Who invented the first automobile? Almost anyone can instantly say that Karl Benz and his venturing partners first made the dream of self-moving vehicles come true.
The fact that the first automobile was invented in 1885 and came into mass production in the U.S. by Henry Ford is common knowledge. But how did this invention, made first in Germany, travel its way into the hands of American manufacturers? When the history of automobiles is narrated, one name is often missing: the Duryea brothers.
The Horseless Wagon Is Real
Less than a decade after the excitement of Benz’s invention of automotive engines swept Europe; the Duryea brothers invented their version of the automobile; A four-wheeler powered by a single-cylinder, 4HP, gasoline engine. In 1893 Charles and Frank Duryea took their invention to the streets of Springfield, Massachusetts.
Benz’s first invented engine could barely produce 1 HP, though it also was a single-cylinder engine. So the Duryea brothers’ first invention could be said to have been a more eye-catching achievement. But is that all the role they played? If the design of an optimized engine compared to that of Benz’s had been all they had done, why should anyone mention them next to great figures and marques like Benz and Ford?
Well, it just so happens that the Duryea brothers, whether they walked hand in hand or alone, did so much more. It could be said they lay the foundations of the American car industry and paved the road for the better-known pioneers, such as; Ford, Chasybel, and General Motors. Read on to find out more about the obscure story of these two brothers.
The Firsts In America
After the buzz showcasing their first “horseless wagon” made (because the horseless wagon was the name used back then for automotive vehicles), the two brothers set to manufacture yet another of their motored wagons. Driven by enthusiasm, they wanted to ensure their second invention would be unparalleled. And so it was that the second Duryea car was invented, and driven by Frank Duryea, won the Chicago Herald’s race. Two years after the invention of their first car, the Duryea brothers came first in the first-ever American automobile race.
The Chicago Herald’s race had been near 54 miles, and Frank managed to traverse it with a speed of 7mph. Though such numbers sound too small and laughable, at the time, barely any other vehicle had made it to the finish line except the Duryea’s. This victory promoted the possibility of automobiles in a society that considered them the tinkering of some madmen.
Another first, though not much of a glorious incident, associated with the Duryea name is America’s first auto accident. In 1913, Henry Wells crashed with a bicyclist while driving his new Duryea car and made the record of having the first accident driving an autocycle (the name autocycle had by this time replaced horseless wagon in America’s diction for automobiles.)
The Duryea Continues Its path Of Being American
he Duryea Brothers continued to produce automotive vehicles that were all American. Despite the few Benz Automotives that had found their way into American soil, the Duryea remained at large. One incident that helped Duryea’s rise to fame had been the presence of a Benz autocycle in the Chicago Herald’s Race that Frank had so gloriously won, proving Duryea superior to Benz in the eyes of most Americans.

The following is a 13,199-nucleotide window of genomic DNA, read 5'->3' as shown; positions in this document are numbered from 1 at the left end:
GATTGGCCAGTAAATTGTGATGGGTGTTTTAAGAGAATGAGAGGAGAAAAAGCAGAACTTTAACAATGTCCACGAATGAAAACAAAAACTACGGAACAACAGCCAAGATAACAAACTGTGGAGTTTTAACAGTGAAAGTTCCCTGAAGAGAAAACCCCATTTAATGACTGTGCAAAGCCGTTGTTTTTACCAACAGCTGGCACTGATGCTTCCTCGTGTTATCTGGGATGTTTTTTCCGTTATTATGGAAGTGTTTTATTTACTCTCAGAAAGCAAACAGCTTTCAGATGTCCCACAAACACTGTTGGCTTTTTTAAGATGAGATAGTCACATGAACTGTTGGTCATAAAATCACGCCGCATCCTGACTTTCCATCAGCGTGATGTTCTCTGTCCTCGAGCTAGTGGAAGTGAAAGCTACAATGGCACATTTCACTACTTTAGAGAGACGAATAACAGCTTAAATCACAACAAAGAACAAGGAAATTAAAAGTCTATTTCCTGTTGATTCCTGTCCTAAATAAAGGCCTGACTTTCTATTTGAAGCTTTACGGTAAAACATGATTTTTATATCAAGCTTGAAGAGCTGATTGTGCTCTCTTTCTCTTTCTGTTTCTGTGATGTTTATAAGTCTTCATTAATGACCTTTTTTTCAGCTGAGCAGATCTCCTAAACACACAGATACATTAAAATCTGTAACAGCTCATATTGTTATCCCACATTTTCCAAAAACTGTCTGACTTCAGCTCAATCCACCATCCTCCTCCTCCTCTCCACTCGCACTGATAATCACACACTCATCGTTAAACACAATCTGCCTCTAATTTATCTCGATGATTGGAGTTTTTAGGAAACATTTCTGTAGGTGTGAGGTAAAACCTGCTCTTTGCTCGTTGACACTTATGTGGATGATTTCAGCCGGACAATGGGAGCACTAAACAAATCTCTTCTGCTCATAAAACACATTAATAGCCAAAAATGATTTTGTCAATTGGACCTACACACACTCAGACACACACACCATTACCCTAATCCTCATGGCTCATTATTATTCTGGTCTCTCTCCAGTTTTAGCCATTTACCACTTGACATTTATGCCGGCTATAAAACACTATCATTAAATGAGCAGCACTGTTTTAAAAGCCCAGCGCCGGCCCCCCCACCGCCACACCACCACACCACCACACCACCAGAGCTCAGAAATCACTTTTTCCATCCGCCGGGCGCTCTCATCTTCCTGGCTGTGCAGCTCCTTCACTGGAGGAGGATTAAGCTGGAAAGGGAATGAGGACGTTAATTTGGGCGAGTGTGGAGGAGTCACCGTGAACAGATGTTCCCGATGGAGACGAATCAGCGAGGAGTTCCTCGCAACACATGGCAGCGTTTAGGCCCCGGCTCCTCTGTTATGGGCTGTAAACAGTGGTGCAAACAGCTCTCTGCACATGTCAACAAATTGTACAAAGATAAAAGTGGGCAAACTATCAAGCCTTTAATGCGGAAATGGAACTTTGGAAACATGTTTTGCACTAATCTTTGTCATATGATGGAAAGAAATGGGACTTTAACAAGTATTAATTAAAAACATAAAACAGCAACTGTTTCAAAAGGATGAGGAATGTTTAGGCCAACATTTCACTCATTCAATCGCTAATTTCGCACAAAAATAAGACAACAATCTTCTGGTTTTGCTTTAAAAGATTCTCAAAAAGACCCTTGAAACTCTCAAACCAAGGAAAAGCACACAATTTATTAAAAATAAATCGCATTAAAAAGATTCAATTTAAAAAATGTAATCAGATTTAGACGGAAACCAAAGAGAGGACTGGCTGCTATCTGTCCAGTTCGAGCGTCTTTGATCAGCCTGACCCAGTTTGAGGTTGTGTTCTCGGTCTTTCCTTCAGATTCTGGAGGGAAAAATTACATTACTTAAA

The fame of the automobiles drove the brothers to produce the cars commercially, that is to say, in larger numbers and for the use of other people. The dedicated brothers made 13 automobiles manually in the space of a year, Inside their garage. This feat made them the first auto company and the largest to exist at the time.
However, the commercial production of Duryea was only the smallest step towards the car lined streets we see today. The few cars were only accessible by the very wealthy. George Vanderbilt, the American billionaire, was one of the few who could afford the auto-vehicle that lives in his renowned Baltimore mansion to this day.
The Legacy Of The Pioneers
Despite their continued commercial success with new and better car models, Charles was haunted by the dream of a car that the lower classes could afford. So in 1907, Charles made significant design changes to their models to invent an auto wagon that would be fit even for rural regions populated by less prosperous folks.
But despite his changes that reduced the car price to $700 instead of the $1600 a Duryea usually sold at, the car did not achieve the success he had envisioned. The two brothers’ predicaments increased as other brands started stepping into the market that had been solely theirs for the past few years. Henry Ford’s superior techniques in the mass production of cars made the attempts of the two brothers pale in comparison.
But this must not let the role they played in bringing the notion of automobiles and their wide use by almost any person pale. Even if the Duryea business enterprise failed, the dream and ideas that fuelled that notion paved the way for the auto occupied world we live in today.
Source: National Museum of American History | Britannica
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